Willard "H.W." Nagley (1875-1966) was one of 13 children
born to Jefferson Jackson Nagley and Louisa Jane (Beaman)
Nagley of Utsalady, Camano Island, Washington Territory.
In 1905, he came to Alaska aboard the SS Bertha,
landing at Seldovia. There he found summer work as a purser
on the SS Neptune, a 200 ton freighter and spent his winters in Seattle.
Watching the influx of "hopefuls", it didn't take
the entrepreneurially minded Nagley long to recognize that
prospectors in the Susitna and Chulitna Gold Mining Districts
needed better access to merchandise. So, in 1907, he moved
to Alaska permanently, and with the financial backing of Frank
Churchill and Arnold Litchfield (prospectors who came to Alaska in 1898),
Nagley opened a general store at Susitna Station which was on the east
side of the Susitna River, approximately 1½ miles below its confluence
with the Yentna River.
This is only a section of the
1910 D. H. SLEEM MAP OF CENTRAL ALASKA
year later (1908), when Churchill and Litchfield backed
out of the business arrangement (and sold everything), Nagley decided
to build his own store. He found a spot that he thought would make a good
store location, but it was already owned by Susitna Chief "Big Evan",
so on 6/10/1908, Nagley traded the Dena'ina Chief for a piece of land that
Nagley owned (Deed Vol. 1 pg. 264 Susitna) and built a store. He stocked
it with merchandise that he bought (on credit) from O.G. Herning's Knik
Trading Co. and on 8/1/1908 the store opened for business, offering mosquito
tents, rain coats, rain hats, hardware, shoe packs, sox, food, sheet metal
stoves, sleds, ammunition and of course, the all important Post Office.
Mail was delivered to
Seward (year round) by steamship. From there, it was transferred by
train to the end of the railroad tracks at Kern Creek (about 5 miles
south of Girdwood). During the summer months, gasoline launches picked up
the mail at Kern Creek and delivered it to Sunrise, Hope, Tyonek, Knik and
Susitna Station. Winter mail delivery was a very different story.
Winter mail left Kern Creek (elevation 100')
by dog sled and followed the Iditarod Trail. The teams mushed up Glacier
Creek and over Crow Creek Pass (elevation 3,600') to the head of
Eagle River. From there, they followed the river almost to the mouth
at Eagle Bay, then (roughly) followed the shore of the Knik Arm, crossing
Clunie Lake, Fire Creek, Peters Creek and Eklutna River. Next, the teams
crossed the Knik River, the Matanuska River and the Palmer Slough before they dropped off the first mail at Knik which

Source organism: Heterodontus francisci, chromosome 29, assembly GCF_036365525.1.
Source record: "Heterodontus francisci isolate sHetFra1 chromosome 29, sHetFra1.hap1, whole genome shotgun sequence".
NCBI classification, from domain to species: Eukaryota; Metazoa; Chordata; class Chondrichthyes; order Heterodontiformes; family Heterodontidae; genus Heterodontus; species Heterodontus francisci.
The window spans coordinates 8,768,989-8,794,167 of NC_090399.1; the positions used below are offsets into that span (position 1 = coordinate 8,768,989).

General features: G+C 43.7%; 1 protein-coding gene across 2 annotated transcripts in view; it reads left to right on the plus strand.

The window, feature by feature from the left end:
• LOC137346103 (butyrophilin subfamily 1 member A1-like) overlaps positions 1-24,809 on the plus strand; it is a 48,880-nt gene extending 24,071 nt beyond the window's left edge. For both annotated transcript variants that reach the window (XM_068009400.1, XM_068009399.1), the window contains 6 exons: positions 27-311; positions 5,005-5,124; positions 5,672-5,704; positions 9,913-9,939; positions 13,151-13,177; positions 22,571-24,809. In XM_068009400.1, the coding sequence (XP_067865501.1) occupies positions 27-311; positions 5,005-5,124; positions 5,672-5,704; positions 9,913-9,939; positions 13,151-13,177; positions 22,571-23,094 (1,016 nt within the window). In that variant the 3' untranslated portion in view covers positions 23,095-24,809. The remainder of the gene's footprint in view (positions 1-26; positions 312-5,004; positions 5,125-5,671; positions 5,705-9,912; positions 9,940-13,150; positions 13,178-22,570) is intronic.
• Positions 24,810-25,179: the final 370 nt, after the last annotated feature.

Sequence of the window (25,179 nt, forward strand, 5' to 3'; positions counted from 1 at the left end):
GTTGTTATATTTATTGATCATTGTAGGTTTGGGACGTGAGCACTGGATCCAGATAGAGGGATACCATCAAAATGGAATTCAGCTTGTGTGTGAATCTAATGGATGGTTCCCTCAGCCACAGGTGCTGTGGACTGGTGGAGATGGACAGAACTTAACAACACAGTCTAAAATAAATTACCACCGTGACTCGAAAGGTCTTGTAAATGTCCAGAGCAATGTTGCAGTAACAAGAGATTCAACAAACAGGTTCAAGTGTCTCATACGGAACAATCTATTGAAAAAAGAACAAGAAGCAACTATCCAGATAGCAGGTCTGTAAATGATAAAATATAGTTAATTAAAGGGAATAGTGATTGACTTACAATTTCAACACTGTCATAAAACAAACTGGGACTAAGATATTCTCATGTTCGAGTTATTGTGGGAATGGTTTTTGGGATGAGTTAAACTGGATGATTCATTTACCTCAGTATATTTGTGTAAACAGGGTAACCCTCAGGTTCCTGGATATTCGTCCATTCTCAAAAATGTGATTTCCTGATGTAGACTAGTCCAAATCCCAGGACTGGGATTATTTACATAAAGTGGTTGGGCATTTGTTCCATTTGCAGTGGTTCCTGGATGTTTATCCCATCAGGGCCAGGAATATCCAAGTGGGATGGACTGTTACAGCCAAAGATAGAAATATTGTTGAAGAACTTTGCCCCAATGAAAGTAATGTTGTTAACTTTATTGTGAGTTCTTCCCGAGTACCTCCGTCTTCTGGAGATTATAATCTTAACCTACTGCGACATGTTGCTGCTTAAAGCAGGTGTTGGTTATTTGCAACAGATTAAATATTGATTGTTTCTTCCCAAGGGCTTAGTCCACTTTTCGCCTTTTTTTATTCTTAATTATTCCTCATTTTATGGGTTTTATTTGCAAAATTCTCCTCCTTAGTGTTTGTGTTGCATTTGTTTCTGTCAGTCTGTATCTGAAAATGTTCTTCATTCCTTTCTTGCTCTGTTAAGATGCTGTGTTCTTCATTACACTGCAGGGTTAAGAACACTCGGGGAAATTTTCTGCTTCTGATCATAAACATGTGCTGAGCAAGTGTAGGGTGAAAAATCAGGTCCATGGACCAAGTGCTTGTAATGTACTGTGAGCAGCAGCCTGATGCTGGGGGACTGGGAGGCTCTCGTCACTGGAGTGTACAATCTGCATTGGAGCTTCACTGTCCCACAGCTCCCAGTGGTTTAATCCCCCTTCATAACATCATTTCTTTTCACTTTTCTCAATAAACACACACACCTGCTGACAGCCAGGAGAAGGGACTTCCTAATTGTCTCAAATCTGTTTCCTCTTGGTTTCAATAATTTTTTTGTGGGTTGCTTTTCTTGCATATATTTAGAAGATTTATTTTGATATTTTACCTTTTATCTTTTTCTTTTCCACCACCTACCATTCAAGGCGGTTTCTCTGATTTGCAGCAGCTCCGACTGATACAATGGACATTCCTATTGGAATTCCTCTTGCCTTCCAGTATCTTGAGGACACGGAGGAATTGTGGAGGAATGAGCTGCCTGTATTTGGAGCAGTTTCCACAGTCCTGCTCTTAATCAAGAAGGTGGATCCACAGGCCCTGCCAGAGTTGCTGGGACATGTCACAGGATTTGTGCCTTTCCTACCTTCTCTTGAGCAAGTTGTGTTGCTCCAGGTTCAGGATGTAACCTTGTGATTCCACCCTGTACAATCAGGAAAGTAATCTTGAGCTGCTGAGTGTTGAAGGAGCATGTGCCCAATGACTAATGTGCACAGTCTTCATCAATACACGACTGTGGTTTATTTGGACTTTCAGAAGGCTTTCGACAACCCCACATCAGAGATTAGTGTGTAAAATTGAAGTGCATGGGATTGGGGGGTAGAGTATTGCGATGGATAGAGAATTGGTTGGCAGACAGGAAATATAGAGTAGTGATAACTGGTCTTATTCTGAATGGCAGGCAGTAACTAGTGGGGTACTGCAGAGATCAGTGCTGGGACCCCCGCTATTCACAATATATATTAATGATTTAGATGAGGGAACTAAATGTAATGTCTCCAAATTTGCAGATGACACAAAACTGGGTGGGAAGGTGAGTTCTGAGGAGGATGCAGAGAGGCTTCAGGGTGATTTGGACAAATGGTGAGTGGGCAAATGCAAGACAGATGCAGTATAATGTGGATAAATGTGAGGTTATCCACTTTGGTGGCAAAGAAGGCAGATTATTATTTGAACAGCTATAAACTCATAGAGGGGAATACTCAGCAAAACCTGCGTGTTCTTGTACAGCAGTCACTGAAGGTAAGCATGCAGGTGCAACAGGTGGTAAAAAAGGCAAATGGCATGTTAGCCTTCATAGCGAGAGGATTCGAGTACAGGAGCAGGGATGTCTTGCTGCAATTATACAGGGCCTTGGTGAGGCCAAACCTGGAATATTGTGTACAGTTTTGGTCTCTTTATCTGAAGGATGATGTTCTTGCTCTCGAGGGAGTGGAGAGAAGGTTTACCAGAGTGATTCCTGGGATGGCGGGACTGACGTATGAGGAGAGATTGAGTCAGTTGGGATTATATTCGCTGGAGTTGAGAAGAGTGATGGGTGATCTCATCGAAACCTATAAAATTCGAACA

was the largest re-supply post on the Knik Arm in 1910. Out of Knik,
the teams crossed Fish Creek, the Little Susitna River and then dropped
off mail at Nagley's Post Office at Susitna Station. Nagley's was the
last re-supply stop before the 350+ mile journey to the post office in the
town of Iditarod. Needless to say, winter overland mail was delivered only
a few times a season, at best.
Horace Nagley's wife,
Jessamine Elizabeth (Millikan) Nagley (1872-1955) was the daughter
of William and Sarah (Brown) Millikan of Indiana. Jessamine attended
Purdue University in 1891-1892 and completed two years of teachers
training in Indianapolis. She taught for two years in Puerto Rico,
then spent several years teaching in Indiana before she came to Alaska
to teach school at Hoonah in 1909. In 1911, she taught at Chignik
and in 1912 she was hired to teach at Susitna Station where she
met and married Horace Willard Nagley in the summer of 1912; she was
40 and he was 37.
In late October of 1913, when the Nagley's were anticipating the
birth of their first child; they hired someone to run their store and
temporarily moved to Knik to await the birth of their baby which was
due in early December.
During their six week wait, the
Nagley's enjoyed the relaxing "city life" of Knik, but continued
to conduct store business as well. They ordered store goods (19 boxes
of eating apples, 8 boxes of oranges, 5 cases of eggs and 1 box of onion
sets) which they planned to take back to Susitna Station after the
baby was born.
On the evening of 12/2/1913, Jessamine gave birth to
a stillborn baby. The couple was devastated and remained in Knik
for another six weeks before returning to Susitna Station.
In 1914, the Nagley's opened a second branch of their
store at McDougal which was at the mouth of Lake Creek on the
Yentna River. They hired John Lindeboom to man the store which served,
mainly, the Cache Creek Gold Mining District.
"H.W." Nagley's signature found in a
1914 McDougal/Lake Creek receipt
SUSITNA STATION AT HIGH TIDE
In 1915, the Nagley's purchased two
building lots at the SW corner of 5th Avenue and B Street in
the new tent city of Anchorage; the price of the first lot was $395 and
the second lot was $245.
That summer, Nagley's sister, Phoebe Jane, came to Susitna
Station to work in the family store. While there she met Ora Dee
Clark who was scheduled to teach there that fall. However, before
school started, the new tent city of Anchorage asked Ora Dee (who had
a masters degree) to help organize their new school system and she accepted
the job. Phoebe Jane Nagley took over as Susitna Station teacher that